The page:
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Cell Rep. 2019 Jan 29;26(5):1112-1127.e9. doi: 10.1016/j.celrep.2019.01.023.

REST and Neural Gene Network Dysregulation in iPSC Models of Alzheimer's Disease.

Author information

1
Department of Genetics, Harvard Medical School, Boston, MA 02115, USA.
2
Department of Genetics, Harvard Medical School, Boston, MA 02115, USA; Wyss Institute for Biologically Inspired Engineering, Harvard University, Boston, MA 02115, USA.
3
Department of Genetics, Harvard Medical School, Boston, MA 02115, USA; Department of Biomedical Science, Faculty of Medicine and Health Sciences, Universiti Putra Malaysia, 43400 Serdang, Selangor, Malaysia.
4
The Picower Institute for Learning and Memory, Department of Brain and Cognitive Sciences, Massachusetts Institute of Technology, Cambridge, MA 02139, USA.
5
Department of Genetics, Harvard Medical School, Boston, MA 02115, USA. Electronic address: bruce_yankner@hms.harvard.edu.

Abstract

The molecular basis of the earliest neuronal changes that lead to Alzheimer's disease (AD) is unclear. Here, we analyze neural cells derived from sporadic AD (SAD), APOE4 gene-edited and control induced pluripotent stem cells (iPSCs). We observe major differences in iPSC-derived neural progenitor (NP) cells and neurons in gene networks related to neuronal differentiation, neurogenesis, and synaptic transmission. The iPSC-derived neural cells from SAD patients exhibit accelerated neural differentiation and reduced progenitor cell renewal. Moreover, a similar phenotype appears in NP cells and cerebral organoids derived from APOE4 iPSCs. Impaired function of the transcriptional repressor REST is strongly implicated in the altered transcriptome and differentiation state. SAD and APOE4 expression result in reduced REST nuclear translocation and chromatin binding, and disruption of the nuclear lamina. Thus, dysregulation of neural gene networks may set in motion the pathologic cascade that leads to AD.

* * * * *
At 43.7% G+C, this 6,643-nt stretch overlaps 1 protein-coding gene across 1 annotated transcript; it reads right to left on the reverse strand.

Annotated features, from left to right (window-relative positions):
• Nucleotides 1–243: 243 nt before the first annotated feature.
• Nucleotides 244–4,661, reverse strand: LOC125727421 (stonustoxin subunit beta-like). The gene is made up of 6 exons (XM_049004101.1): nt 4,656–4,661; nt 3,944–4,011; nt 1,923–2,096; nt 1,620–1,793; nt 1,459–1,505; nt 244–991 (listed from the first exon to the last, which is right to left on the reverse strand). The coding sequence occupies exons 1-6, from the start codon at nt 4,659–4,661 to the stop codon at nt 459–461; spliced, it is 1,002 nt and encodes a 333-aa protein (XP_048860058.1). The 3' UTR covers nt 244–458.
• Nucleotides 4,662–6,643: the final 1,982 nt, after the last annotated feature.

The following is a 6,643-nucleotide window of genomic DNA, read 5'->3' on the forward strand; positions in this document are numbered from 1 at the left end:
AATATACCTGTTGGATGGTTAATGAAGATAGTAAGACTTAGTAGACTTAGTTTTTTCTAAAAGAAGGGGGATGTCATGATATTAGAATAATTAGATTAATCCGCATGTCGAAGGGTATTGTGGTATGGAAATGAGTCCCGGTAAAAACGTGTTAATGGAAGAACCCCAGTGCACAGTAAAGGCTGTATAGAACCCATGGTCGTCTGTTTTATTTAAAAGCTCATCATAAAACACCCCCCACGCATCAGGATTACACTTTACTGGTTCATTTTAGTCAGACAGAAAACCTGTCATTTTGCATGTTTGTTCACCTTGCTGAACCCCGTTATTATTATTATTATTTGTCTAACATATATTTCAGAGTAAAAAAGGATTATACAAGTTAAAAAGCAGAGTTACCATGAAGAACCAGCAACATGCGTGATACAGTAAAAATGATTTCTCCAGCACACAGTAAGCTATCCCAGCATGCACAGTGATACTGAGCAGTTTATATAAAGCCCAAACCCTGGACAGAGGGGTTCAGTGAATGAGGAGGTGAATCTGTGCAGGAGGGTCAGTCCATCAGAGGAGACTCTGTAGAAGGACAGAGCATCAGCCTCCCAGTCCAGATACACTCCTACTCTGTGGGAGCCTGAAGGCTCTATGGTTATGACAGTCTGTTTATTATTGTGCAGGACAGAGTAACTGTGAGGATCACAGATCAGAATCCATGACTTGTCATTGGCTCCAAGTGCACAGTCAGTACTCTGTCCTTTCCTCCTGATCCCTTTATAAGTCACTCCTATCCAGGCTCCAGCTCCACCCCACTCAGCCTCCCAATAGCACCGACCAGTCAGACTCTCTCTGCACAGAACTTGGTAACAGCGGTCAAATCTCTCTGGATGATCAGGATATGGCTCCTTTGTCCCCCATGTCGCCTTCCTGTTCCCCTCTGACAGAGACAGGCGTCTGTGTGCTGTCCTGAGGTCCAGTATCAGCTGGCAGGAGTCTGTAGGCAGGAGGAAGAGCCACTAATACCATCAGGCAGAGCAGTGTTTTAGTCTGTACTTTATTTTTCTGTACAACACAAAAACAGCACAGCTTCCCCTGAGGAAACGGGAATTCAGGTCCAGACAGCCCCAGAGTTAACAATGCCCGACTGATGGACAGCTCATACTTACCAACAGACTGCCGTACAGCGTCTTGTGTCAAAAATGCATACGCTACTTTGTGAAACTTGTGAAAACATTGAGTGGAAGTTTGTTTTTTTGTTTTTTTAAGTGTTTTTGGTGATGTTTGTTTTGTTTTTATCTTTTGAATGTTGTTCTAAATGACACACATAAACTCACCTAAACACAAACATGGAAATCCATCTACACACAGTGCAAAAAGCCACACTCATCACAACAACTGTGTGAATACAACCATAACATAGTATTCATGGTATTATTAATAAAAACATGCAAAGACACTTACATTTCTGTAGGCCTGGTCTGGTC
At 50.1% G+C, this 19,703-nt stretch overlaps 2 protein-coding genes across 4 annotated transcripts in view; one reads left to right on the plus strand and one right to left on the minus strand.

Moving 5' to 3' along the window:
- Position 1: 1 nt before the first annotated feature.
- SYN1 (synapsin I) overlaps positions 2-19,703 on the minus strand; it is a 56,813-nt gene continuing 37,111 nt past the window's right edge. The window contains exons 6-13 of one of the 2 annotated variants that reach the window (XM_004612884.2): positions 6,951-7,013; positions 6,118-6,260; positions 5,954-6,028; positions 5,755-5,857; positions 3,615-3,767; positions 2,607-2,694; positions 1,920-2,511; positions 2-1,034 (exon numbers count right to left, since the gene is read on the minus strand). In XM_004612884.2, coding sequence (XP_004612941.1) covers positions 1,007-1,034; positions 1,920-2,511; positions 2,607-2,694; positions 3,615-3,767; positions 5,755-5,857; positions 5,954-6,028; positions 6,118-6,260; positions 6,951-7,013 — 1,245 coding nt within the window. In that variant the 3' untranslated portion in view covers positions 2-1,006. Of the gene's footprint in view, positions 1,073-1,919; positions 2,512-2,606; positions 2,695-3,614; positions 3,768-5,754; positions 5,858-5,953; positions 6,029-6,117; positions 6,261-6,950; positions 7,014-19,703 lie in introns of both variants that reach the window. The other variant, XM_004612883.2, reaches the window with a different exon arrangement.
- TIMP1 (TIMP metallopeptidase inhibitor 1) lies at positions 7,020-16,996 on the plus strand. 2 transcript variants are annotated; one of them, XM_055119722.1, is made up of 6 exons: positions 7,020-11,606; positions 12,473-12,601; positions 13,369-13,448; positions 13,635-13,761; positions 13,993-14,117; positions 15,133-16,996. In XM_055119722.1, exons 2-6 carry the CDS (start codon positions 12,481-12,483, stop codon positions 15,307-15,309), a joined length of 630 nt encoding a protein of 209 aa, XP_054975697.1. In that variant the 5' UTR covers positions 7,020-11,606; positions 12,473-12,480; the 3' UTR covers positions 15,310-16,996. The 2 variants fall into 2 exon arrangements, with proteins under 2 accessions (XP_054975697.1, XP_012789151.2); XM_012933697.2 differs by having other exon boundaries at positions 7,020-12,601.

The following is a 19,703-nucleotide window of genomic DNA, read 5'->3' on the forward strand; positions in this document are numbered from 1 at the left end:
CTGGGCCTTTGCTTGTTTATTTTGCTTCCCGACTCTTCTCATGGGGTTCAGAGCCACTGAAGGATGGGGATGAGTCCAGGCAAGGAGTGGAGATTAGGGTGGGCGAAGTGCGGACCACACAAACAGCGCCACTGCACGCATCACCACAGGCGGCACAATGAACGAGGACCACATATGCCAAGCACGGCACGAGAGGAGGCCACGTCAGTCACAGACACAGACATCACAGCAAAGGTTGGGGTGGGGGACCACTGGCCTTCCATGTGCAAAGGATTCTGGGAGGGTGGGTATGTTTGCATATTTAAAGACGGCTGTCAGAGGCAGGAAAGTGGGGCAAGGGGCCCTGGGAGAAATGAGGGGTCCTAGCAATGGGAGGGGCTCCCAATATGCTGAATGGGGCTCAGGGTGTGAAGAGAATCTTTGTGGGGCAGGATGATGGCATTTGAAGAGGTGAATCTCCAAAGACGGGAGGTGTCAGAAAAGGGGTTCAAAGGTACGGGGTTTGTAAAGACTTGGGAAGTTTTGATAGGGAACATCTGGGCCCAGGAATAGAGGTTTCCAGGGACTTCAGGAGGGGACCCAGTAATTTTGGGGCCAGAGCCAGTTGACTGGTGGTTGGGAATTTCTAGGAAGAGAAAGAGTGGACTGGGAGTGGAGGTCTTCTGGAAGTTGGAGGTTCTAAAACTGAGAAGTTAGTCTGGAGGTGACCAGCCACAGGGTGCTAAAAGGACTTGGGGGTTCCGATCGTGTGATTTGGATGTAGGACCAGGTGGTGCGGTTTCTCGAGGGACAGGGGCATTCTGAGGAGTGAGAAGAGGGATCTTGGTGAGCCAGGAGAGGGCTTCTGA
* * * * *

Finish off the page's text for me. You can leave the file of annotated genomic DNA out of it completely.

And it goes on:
KEYWORDS:

Alzheimer’s disease; REST; apolipoprotein E; epigenetic; induced pluripotent stem cell; neural differentiation; neural progenitor; neurogenesis; organoid; polycomb

PMID:
30699343
DOI:
10.1016/j.celrep.2019.01.023
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